### 4.16 Inhomogeneous matter with isotropic quantum geometry

Inhomogeneous matter fields cannot be introduced directly to isotropic quantum geometry since, after
the symmetry reduction, there is no space manifold left for the fields to live on. There are then two different
routes to proceed: one can simply take the classical field Hamiltonian and introduce phenomenological
modifications modeled on what happens to the isotropic Hamiltonian, or perform a mode decomposition of
the matter fields and just work with the space-independent amplitudes. The latter is possible
since the homogeneous geometry provides a background for the mode decomposition to be
defined.
The basic question then, for the example of a scalar field, is how to replace the metric coefficient
in the gradient term of Equation (12). For the other terms, one can simply use the
isotropic modification, which is taken directly from the quantization. For the gradient term, however, one
does not have a quantum expression in this context and a modification can only be guessed. The problem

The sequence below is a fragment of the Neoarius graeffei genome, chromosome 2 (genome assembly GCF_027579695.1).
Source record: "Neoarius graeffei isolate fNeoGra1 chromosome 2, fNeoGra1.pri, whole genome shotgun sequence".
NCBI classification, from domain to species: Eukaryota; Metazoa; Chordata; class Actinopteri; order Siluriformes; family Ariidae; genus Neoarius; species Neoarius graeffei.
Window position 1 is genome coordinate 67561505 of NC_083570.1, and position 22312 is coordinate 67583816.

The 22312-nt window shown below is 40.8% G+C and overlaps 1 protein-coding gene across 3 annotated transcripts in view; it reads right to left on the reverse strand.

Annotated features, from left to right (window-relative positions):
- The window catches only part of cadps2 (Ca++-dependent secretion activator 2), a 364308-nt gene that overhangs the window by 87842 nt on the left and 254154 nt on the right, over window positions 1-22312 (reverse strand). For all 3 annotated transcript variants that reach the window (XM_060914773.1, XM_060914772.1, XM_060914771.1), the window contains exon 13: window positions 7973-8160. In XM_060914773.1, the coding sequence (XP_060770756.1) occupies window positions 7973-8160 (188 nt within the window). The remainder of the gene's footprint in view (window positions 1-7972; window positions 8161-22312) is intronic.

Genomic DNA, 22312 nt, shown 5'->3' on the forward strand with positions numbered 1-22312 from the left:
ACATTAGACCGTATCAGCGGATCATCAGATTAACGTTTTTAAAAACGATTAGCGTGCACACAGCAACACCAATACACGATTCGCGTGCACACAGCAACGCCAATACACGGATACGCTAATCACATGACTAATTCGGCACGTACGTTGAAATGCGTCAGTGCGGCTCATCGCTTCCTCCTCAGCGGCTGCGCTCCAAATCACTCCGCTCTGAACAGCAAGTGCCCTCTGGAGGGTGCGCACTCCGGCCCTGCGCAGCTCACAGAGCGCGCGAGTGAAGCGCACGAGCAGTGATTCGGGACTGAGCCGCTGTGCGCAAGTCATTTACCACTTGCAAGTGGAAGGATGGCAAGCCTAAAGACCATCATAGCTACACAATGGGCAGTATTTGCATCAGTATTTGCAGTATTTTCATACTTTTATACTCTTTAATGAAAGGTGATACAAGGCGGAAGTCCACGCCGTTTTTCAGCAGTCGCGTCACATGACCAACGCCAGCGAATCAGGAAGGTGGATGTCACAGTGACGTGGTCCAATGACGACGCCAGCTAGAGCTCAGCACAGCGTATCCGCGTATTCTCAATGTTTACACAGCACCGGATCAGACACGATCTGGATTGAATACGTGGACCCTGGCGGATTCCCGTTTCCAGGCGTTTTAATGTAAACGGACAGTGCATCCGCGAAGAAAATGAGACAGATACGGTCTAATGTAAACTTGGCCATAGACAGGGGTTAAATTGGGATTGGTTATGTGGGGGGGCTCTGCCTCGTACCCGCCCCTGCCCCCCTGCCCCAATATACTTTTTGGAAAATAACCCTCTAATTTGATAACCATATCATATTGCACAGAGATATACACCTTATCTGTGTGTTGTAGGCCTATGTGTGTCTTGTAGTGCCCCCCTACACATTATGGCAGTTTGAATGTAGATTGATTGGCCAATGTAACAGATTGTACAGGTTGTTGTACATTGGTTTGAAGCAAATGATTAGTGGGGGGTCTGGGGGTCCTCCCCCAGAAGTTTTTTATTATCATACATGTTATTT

arises because the inhomogeneous term involves inverse powers of , while in the isotropic context the
coefficient just reduces to , which would not receive corrections at all. There is thus no obvious and
unique way to find a suitable replacement.

A possible route would be to read off the corrections from the full quantum Hamiltonian, or at least
from an inhomogeneous model, which requires a better knowledge of the reduction procedure.
Alternatively, one can take a more phenomenological point of view and study the effects of different
possible replacements. If the robustness of these effects to changes in the replacements is known,
one can get a good picture of possible implications. So far, only initial steps have been taken
(see [182] for scalar modes and [226] for tensor modes) and there is no complete program in this
direction.

Another approximation of the inhomogeneous situation has been developed in [100] by patching
isotropic quantum geometries together to support an inhomogeneous matter field. This can be used to study
modified dispersion relations to the extent that the result agrees with preliminary calculations
performed in the full theory [168, 3, 4, 267, 268] even at a quantitative level. There is thus further
evidence that symmetric models and their approximations can provide reliable insights into the full
theory.